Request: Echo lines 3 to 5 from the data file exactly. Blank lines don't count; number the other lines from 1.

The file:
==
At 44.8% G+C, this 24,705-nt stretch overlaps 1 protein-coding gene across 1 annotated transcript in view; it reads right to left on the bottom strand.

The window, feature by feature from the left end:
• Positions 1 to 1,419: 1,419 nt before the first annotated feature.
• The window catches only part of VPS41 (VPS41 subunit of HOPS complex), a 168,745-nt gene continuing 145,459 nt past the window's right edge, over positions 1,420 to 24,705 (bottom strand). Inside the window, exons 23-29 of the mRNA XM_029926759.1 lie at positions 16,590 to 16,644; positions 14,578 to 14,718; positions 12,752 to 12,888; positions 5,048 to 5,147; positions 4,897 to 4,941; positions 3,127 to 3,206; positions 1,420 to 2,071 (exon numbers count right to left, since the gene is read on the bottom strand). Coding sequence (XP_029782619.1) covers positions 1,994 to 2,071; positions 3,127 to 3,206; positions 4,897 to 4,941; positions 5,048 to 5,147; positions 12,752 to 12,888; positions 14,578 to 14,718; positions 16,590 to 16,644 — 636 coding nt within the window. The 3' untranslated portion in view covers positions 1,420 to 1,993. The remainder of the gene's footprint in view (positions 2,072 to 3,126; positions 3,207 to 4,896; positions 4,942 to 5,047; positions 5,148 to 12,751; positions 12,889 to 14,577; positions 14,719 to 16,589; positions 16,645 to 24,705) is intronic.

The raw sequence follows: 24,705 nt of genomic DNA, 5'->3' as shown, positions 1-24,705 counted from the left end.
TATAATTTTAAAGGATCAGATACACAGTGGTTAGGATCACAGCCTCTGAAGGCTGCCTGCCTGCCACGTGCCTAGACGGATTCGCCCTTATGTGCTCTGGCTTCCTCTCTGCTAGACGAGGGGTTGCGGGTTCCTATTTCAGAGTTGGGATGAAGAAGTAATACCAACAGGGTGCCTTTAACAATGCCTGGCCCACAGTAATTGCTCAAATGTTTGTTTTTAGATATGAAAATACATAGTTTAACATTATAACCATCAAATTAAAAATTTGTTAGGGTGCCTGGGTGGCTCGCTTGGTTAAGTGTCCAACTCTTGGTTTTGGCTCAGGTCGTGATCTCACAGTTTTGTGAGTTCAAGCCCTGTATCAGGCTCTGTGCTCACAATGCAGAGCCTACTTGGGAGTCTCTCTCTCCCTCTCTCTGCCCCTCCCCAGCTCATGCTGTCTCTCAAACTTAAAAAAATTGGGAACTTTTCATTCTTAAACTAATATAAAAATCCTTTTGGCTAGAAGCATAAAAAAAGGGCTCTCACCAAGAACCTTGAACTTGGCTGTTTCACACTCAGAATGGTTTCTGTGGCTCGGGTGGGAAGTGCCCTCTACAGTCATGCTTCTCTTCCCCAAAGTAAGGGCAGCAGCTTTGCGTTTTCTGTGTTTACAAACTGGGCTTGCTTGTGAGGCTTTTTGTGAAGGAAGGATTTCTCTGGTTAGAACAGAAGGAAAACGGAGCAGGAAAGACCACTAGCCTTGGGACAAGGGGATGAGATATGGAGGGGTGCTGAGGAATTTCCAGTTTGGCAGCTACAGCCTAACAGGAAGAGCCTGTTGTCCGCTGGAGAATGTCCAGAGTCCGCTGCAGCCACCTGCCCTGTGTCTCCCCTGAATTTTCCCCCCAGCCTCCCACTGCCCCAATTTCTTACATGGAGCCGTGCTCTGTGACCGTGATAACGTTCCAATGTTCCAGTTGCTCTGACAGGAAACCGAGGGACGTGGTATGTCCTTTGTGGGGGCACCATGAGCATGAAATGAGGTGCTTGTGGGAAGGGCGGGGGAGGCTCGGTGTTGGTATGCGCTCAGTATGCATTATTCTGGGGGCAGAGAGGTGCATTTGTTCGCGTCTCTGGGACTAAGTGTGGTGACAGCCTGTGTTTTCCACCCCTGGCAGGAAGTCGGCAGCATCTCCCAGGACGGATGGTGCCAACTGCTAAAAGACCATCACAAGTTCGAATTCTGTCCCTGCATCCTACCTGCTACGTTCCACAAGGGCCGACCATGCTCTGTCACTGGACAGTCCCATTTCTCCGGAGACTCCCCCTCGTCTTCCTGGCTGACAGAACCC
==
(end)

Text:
• Positions 1 to 1,419: 1,419 nt before the first annotated feature.
• The window catches only part of VPS41 (VPS41 subunit of HOPS complex), a 168,745-nt gene continuing 145,459 nt past the window's right edge, over positions 1,420 to 24,705 (bottom strand). Inside the window, exons 23-29 of the mRNA XM_029926759.1 lie at positions 16,590 to 16,644; positions 14,578 to 14,718; positions 12,752 to 12,888; positions 5,048 to 5,147; positions 4,897 to 4,941; positions 3,127 to 3,206; positions 1,420 to 2,071 (exon numbers count right to left, since the gene is read on the bottom strand). Coding sequence (XP_029782619.1) covers positions 1,994 to 2,071; positions 3,127 to 3,206; positions 4,897 to 4,941; positions 5,048 to 5,147; positions 12,752 to 12,888; positions 14,578 to 14,718; positions 16,590 to 16,644 — 636 coding nt within the window. The 3' untranslated portion in view covers positions 1,420 to 1,993. The remainder of the gene's footprint in view (positions 2,072 to 3,126; positions 3,207 to 4,896; positions 4,942 to 5,047; positions 5,148 to 12,751; positions 12,889 to 14,577; positions 14,719 to 16,589; positions 16,645 to 24,705) is intronic.

The raw sequence follows: 24,705 nt of genomic DNA, 5'->3' as shown, positions 1-24,705 counted from the left end.